One of the things I am constantly hearing here, especially when interacting with the older generation whose memory goes back further than mine, is how fair the British were, back in the day. By this they mean following the second world war and, in some cases, during those years too. I can’t say that this is a feeling held by everyone, but practically everyone who I have had dealings with seems to hold this opinion, and a completely different one for the Americans. It is at such times that I tend to keep quiet – in my already very quiet manner – and not mention the fact that I am American. It is something they cannot tell by looking at me, but they also don’t take me for an Island Monkey either, which I most certainly appreciate.
The general opinion of Americans, on a scale of one to don’t like, tends away from the one sad to say, and especially since the election of our next president. Not that everyone is against him, but many simply do not understand how the American people, so interested in justice and democracy, could possibly… you get my drift.
There is another thing which increases my understanding of this level of fairness, and it is justice with and without the courts. This is not, I hasten to add, another post on white supremacy, gun control or Black Lives Matter, but does have to do with justice. In the United States, as many will already know, it is possible for the police in some States to confiscate cash, cars and other possessions from suspects without a warrant. These items then have to be demanded back, often through a court of law, regardless of whether the suspect is a criminal or not. I have read tales, and I am sure they are easy to find on our Internet, of innocent people out to buy a house, with cash for the house or a deposit, caught by the system and their lives being ruined as a result.
Screenshot Source: Twitter / West Midlands Police
The British, with all their fairness, have a similar set of laws. Similar, not the same. They are allowed to confiscate the wealth and possessions of criminals to a value set by the courts according to the crime committed and the value of loss incurred by other people or by the State. That is, the criminal, upon conviction, doesn’t just go to prison or get a fine, they also pay for their crime in the broadest sense of the idea. This, according to the West Midlands Police, is to ensure they know that crime does not pay, and that other criminals get to know it too.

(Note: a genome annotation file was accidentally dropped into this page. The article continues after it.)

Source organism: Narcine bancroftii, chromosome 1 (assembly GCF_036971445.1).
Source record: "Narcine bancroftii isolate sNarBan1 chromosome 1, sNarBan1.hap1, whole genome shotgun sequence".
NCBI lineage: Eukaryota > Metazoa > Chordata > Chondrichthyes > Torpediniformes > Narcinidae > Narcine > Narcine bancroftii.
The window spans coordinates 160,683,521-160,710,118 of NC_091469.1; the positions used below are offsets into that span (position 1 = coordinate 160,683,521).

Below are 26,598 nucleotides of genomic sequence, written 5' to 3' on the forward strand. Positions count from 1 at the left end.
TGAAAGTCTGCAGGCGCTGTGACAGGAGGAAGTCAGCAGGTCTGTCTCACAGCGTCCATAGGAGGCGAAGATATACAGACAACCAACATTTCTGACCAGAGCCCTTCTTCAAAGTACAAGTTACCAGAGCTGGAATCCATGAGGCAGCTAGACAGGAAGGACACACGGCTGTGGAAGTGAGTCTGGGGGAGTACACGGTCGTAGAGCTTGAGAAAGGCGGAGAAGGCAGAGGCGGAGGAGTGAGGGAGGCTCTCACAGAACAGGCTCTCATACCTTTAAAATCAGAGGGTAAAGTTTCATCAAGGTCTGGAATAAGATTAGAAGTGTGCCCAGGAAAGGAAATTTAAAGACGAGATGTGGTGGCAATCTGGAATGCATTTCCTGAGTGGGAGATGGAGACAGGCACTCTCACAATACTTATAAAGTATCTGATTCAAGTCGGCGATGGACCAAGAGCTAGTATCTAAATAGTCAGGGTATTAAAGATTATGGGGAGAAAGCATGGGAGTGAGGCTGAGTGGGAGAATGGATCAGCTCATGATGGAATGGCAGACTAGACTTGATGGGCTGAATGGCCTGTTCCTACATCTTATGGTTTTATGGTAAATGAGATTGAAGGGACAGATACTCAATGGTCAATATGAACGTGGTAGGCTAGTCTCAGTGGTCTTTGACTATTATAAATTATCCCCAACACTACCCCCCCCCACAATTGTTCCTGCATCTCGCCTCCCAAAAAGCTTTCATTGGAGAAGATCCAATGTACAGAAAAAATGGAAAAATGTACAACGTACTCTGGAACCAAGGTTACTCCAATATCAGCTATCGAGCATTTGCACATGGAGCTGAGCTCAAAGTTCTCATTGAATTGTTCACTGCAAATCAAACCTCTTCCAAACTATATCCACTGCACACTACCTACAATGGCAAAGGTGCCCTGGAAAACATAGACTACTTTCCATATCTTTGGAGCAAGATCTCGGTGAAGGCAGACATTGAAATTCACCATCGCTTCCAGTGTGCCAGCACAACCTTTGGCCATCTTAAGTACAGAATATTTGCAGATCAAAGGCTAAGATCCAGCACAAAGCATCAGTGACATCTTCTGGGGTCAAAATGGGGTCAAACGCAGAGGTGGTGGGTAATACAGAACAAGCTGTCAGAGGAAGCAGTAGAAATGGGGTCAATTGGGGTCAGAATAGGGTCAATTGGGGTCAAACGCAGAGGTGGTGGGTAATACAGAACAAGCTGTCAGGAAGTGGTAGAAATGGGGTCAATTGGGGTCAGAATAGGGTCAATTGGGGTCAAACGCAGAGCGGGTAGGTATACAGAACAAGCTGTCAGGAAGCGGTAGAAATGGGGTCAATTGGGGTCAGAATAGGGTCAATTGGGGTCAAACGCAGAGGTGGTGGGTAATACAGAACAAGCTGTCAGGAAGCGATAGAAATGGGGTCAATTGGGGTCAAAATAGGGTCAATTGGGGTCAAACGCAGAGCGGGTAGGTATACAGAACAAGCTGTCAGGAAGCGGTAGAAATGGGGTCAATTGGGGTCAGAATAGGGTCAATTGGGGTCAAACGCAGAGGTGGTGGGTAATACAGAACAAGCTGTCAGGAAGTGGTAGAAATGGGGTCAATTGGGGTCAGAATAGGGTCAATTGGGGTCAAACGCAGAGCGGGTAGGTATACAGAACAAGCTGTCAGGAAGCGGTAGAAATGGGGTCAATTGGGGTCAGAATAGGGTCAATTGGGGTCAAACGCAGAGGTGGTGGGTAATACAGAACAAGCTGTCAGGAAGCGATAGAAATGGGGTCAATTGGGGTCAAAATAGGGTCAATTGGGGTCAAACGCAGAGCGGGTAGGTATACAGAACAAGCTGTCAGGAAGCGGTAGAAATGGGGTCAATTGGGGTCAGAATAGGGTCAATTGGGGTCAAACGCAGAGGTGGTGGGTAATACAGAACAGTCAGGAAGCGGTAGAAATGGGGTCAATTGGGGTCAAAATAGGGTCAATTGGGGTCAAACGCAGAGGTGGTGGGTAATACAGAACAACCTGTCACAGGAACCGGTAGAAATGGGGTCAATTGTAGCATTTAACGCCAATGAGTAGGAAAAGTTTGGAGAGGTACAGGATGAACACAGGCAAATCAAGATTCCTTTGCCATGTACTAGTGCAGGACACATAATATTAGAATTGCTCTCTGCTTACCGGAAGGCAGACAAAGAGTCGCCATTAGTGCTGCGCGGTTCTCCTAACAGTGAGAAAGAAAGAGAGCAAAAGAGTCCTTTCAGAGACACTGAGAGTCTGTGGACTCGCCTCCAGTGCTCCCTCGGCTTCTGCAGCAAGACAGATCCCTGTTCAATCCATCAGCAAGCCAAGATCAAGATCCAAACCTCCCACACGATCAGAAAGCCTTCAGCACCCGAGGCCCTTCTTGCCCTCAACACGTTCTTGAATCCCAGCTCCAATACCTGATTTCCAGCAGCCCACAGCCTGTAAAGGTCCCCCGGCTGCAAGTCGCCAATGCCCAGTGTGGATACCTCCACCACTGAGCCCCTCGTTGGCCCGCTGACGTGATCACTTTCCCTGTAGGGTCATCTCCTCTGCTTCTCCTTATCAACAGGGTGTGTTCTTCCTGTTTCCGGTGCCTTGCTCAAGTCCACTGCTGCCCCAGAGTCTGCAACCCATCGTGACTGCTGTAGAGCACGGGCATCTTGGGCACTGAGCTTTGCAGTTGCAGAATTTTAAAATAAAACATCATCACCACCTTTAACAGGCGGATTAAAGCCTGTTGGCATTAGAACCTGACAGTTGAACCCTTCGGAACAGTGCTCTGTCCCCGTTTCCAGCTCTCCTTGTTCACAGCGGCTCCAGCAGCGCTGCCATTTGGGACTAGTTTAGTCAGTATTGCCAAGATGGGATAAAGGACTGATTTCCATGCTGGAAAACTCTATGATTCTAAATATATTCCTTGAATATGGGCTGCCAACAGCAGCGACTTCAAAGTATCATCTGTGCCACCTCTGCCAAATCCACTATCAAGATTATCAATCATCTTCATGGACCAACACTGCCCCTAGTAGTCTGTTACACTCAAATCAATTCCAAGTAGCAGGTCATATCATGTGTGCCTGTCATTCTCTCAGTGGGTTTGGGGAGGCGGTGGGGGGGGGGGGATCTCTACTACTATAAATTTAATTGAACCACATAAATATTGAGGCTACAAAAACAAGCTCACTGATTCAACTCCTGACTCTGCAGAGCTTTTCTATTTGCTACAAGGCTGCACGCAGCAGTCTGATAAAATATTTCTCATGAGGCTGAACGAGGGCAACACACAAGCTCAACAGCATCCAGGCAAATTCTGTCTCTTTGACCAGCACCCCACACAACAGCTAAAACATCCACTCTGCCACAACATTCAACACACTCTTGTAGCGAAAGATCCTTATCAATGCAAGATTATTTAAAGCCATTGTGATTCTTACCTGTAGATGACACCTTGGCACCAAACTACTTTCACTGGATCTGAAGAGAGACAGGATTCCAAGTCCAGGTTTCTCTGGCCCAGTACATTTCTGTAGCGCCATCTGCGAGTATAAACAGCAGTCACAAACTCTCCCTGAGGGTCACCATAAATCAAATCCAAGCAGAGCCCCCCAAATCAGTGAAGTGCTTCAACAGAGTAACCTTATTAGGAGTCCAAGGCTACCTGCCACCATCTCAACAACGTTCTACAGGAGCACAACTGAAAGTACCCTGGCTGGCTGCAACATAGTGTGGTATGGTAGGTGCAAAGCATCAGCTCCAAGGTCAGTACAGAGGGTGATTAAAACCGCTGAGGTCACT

The advantage here, quite aside from the fact that this money is then used for good causes, is that the criminal has been convicted and is clearly guilty of his or her crime. It is not just someone caught up in a roadside check who happened to have a large stash of cash in their care and the wrong skin color. Having been convicted, the criminal knows it is pointless trying to get their ill-gotten gains back again, since the confiscation has been ordered by a judge sitting in court too. In the United States, the victims of this fraud – and I can see it no other way when looking at the various stories of people who have found themselves on the wrong end of the law through no fault of their own – sometimes have to spend years fighting to get back what was and is legally theirs, and which was taken without due cause or justification.
I think we Americans still have a great deal to learn from the ways of the British – and Europeans – especially when it comes to what is right and good, what is fair and sensible.
- Viktoria Michaelis.
I decided to seek out one of those generic new year images – fireworks and 2017 emblazoned across the photograph, that sort of thing – but the selection was rather limited. Sifting through what was on offer on Flickr, I found school buses, images of a foggy day in Beijing and policemen doing their jobs around crowded streets in the USA, UK and elsewhere. Not the most festive of images, admittedly, but a clear indication of what we had in 2016, and what is likely to continue into 2017 and beyond. Most will already have heard of the gunman in Istanbul, or the mass pile-up on the A7 in Germany due to foggy conditions. The one with thirty-nine deaths, the other with six.
So what sort of image should one use to celebrate a new year, a new chance, a new beginning? Hiding behind the fairy tale Disney-like (no offense) images of peace and plenty isn’t going to work any more. In many ways I don’t think this image of peace and goodwill to all has worked for many years. It is also difficult to use humor, since there is always going to be someone who takes offense, objects, complains. You just need to take a short glance at the number of apologies, of Facebook and Twitter deletions private and public people have been forced to bring out, even when the majority of those reading understand, take no offense. Here a shout-out to Steve Martin: I understand what you meant about Carrie Fisher, a pity that others didn’t.
Image Source: Rika Oyen – Creative Commons
Will our intolerance – on all levels – change in the coming year? If anything I believe we will become even more intolerant of many minor things. I say minor on purpose, since it is increasingly clear that the major things which are wrong, which should not be allowed, which should be condemned and fought against are increasingly being side-lined by interest groups. The minor infractions, or things which aren’t an infraction at all, being instrumentalised and brought to the fore. The most obvious: a man is elected to high office despite his sexual activities, but a woman is not because of the sexual activities of her husband. Yes, I know, there is much more to it than that, but this ‘much more’ only makes it bigger and worse.